The launch of the Kindle got me thinking about all the things an e-reader can never be. You can't inscribe it to a loved one or press flowers between it's pages. It can never be an object, loved and cherished and passed from person to person, with any history. Your children cannot draw upon the pages and fill it with precious memories. Illustrations look terrible on it, especially art, which needs a grand scale. For these reasons and many more, help me celebrate the real thing: dusty old books!

Thursday, 15 October 2009

from Mary Mayfield...

Beloved books from Mary Mayfield. Thanks so much for sending these pictures and sharing the story behind the books. I love a bit of embossed gold as well...

"Granddad's Books
These are very special books to me as they belonged to my mother's father who died a few years before I was born. By trade, he was an engine driver working for Barber & Walker pits on their private railways around Eastwood, Nottinghamshire; by the time of WW2 he was in charge of running their goods depot. In his spare time, he grew mushrooms which were sent down to Covent Garden market, built his own wooden-framed caravan, travelled around on his motorbikes and experimented in what must have been cutting-edge technology - building a succession of radios and, ultimately in 1939, built a television set - the first person in the village to have one!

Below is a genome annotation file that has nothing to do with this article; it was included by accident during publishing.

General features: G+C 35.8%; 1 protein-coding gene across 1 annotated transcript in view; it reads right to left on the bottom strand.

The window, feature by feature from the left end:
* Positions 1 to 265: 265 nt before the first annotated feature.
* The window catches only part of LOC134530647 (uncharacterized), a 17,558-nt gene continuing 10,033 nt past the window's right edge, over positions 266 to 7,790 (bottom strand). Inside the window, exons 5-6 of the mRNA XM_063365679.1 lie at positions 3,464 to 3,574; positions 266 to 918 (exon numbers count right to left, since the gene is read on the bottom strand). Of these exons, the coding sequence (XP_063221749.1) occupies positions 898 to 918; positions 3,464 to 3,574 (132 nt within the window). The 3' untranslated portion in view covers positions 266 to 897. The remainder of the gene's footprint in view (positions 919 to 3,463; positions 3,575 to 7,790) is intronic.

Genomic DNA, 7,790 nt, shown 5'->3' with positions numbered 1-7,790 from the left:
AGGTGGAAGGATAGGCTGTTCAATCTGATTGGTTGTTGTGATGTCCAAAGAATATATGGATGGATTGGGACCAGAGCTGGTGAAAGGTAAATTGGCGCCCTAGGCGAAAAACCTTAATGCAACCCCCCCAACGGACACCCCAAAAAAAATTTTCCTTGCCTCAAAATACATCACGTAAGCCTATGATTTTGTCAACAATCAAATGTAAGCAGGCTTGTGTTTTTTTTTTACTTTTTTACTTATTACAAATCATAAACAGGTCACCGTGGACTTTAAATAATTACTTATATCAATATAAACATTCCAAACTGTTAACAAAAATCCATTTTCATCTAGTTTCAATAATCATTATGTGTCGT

Back to the books - a series of 12 classic novels from Odhams Press dating to the 30's and a four part "Gardening for Amateurs" from Waverley Book Company from the 20's. There were a couple more of his books which have disappeared (I remember a book titled "Your Fate in the Stars") but not many as ours wasn't a household full of books.These two sets of books though were looked after by my Grandmother, perhaps as mementoes for I don't ever remember her reading them - in fact I think I was the only person interested in their contents.They are all well used books - not falling apart but it's obvious that they have been read or referred to more than once but this must have been only by Granddad. As a child I thought they must be incredibly dull as they were always kept wrapped in brown paper to protect their covers and, although I claimed them as a teenager, I was never allowed to remove it.Only after I married and moved them to a new home did the covers come off."

Mary Mayfield

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